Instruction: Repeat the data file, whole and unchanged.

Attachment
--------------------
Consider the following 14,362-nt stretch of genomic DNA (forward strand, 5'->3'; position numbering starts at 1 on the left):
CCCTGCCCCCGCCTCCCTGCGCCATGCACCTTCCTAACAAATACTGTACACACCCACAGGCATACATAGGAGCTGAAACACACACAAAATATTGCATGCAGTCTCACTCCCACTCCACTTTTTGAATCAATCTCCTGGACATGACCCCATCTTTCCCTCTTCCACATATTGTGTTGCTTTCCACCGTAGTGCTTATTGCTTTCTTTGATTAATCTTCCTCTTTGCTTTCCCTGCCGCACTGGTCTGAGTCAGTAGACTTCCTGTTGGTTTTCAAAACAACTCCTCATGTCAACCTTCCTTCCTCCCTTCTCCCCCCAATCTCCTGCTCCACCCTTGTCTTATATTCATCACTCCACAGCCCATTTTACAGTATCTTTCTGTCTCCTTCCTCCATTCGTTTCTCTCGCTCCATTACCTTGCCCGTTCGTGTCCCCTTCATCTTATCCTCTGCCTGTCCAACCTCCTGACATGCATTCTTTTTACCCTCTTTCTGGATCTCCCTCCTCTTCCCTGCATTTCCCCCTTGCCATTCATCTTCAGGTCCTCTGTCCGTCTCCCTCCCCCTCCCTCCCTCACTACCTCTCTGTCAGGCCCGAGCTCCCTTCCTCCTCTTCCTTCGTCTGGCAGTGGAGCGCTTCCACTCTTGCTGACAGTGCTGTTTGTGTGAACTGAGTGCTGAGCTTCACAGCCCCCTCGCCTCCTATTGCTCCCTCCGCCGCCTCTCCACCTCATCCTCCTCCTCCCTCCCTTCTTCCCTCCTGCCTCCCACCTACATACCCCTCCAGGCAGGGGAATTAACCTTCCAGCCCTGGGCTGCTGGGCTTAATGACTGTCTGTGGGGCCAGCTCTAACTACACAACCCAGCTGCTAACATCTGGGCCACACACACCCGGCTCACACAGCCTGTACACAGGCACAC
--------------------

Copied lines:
Consider the following 14,362-nt stretch of genomic DNA (forward strand, 5'->3'; position numbering starts at 1 on the left):
CCCTGCCCCCGCCTCCCTGCGCCATGCACCTTCCTAACAAATACTGTACACACCCACAGGCATACATAGGAGCTGAAACACACACAAAATATTGCATGCAGTCTCACTCCCACTCCACTTTTTGAATCAATCTCCTGGACATGACCCCATCTTTCCCTCTTCCACATATTGTGTTGCTTTCCACCGTAGTGCTTATTGCTTTCTTTGATTAATCTTCCTCTTTGCTTTCCCTGCCGCACTGGTCTGAGTCAGTAGACTTCCTGTTGGTTTTCAAAACAACTCCTCATGTCAACCTTCCTTCCTCCCTTCTCCCCCCAATCTCCTGCTCCACCCTTGTCTTATATTCATCACTCCACAGCCCATTTTACAGTATCTTTCTGTCTCCTTCCTCCATTCGTTTCTCTCGCTCCATTACCTTGCCCGTTCGTGTCCCCTTCATCTTATCCTCTGCCTGTCCAACCTCCTGACATGCATTCTTTTTACCCTCTTTCTGGATCTCCCTCCTCTTCCCTGCATTTCCCCCTTGCCATTCATCTTCAGGTCCTCTGTCCGTCTCCCTCCCCCTCCCTCCCTCACTACCTCTCTGTCAGGCCCGAGCTCCCTTCCTCCTCTTCCTTCGTCTGGCAGTGGAGCGCTTCCACTCTTGCTGACAGTGCTGTTTGTGTGAACTGAGTGCTGAGCTTCACAGCCCCCTCGCCTCCTATTGCTCCCTCCGCCGCCTCTCCACCTCATCCTCCTCCTCCCTCCCTTCTTCCCTCCTGCCTCCCACCTACATACCCCTCCAGGCAGGGGAATTAACCTTCCAGCCCTGGGCTGCTGGGCTTAATGACTGTCTGTGGGGCCAGCTCTAACTACACAACCCAGCTGCTAACATCTGGGCCACACACACCCGGCTCACACAGCCTGTACACAGGCACAC